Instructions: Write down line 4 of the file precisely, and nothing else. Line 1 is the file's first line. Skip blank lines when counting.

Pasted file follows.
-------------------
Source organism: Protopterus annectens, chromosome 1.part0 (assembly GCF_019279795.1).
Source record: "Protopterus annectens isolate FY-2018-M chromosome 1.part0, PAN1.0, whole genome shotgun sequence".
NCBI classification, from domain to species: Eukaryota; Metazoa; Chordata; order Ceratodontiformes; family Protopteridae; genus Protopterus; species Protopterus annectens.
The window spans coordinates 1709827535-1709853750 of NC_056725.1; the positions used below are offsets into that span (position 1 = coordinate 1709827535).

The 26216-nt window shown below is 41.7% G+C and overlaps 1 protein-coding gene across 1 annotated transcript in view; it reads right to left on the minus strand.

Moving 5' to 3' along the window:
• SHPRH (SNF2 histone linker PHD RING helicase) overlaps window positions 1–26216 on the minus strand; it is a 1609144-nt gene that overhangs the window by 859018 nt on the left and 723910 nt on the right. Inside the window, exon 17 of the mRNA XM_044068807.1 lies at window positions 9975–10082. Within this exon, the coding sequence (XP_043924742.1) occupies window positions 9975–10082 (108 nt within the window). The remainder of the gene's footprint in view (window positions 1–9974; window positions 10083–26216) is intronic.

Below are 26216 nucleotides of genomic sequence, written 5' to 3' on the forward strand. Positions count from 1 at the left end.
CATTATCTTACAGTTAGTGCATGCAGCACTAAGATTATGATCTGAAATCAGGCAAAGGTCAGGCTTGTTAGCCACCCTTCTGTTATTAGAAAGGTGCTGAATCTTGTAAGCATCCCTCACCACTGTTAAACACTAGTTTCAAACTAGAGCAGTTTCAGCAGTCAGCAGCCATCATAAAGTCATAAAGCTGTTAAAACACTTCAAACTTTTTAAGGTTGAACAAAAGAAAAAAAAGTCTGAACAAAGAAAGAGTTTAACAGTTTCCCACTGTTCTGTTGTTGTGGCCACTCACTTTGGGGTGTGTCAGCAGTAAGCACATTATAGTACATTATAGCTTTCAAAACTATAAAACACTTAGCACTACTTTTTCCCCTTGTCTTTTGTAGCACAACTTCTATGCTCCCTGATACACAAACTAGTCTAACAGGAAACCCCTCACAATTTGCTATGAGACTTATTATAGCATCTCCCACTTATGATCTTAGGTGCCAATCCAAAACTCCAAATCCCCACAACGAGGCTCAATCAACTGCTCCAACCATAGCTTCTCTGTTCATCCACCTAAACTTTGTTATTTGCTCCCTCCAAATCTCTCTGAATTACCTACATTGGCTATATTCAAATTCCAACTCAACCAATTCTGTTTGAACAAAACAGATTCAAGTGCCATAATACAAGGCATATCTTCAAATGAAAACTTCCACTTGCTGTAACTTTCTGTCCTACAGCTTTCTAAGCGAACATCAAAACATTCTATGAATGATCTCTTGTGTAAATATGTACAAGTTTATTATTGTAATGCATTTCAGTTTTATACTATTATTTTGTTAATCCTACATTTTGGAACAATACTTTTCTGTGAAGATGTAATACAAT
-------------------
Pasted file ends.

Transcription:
The window spans coordinates 1709827535-1709853750 of NC_056725.1; the positions used below are offsets into that span (position 1 = coordinate 1709827535).